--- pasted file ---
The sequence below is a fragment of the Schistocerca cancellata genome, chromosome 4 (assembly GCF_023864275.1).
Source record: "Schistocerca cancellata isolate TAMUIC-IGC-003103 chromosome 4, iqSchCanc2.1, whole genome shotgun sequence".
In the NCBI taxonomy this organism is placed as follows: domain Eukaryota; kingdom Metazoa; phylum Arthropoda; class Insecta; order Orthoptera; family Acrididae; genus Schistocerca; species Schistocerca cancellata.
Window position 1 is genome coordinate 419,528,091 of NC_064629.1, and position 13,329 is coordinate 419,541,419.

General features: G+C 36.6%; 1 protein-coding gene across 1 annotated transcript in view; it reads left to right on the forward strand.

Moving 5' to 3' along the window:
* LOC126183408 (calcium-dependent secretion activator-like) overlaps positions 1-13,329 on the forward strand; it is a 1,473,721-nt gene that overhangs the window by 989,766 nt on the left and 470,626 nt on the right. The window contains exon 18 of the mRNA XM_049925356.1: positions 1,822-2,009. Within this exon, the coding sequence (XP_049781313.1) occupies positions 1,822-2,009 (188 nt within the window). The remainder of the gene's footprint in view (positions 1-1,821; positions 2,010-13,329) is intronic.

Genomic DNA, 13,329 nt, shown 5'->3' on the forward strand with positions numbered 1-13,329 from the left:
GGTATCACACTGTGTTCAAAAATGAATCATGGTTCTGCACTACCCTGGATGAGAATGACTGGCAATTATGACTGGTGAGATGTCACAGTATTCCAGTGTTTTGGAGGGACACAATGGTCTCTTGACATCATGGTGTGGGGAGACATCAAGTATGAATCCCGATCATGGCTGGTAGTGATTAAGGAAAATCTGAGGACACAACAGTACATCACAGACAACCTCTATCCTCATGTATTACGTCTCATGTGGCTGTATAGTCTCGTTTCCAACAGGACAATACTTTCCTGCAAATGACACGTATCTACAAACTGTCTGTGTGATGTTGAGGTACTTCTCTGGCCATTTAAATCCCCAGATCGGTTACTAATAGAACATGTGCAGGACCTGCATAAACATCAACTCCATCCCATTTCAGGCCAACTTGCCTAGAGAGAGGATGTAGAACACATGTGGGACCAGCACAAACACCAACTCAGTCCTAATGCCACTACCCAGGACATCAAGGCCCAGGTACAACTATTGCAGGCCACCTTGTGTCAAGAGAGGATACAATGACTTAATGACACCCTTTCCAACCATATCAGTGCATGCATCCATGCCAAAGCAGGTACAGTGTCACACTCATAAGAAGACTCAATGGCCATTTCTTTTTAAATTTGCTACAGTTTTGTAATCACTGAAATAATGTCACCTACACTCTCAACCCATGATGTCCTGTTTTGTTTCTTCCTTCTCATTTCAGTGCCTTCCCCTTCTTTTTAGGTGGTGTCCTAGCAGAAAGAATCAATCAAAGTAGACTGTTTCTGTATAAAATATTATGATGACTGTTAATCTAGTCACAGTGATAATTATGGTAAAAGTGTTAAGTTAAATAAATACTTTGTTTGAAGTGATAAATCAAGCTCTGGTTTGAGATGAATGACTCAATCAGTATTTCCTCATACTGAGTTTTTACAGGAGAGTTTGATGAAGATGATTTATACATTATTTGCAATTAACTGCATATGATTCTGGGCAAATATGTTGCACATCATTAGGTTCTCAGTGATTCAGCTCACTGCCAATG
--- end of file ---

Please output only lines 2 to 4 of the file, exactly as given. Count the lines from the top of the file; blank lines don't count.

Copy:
Source record: "Schistocerca cancellata isolate TAMUIC-IGC-003103 chromosome 4, iqSchCanc2.1, whole genome shotgun sequence".
In the NCBI taxonomy this organism is placed as follows: domain Eukaryota; kingdom Metazoa; phylum Arthropoda; class Insecta; order Orthoptera; family Acrididae; genus Schistocerca; species Schistocerca cancellata.
Window position 1 is genome coordinate 419,528,091 of NC_064629.1, and position 13,329 is coordinate 419,541,419.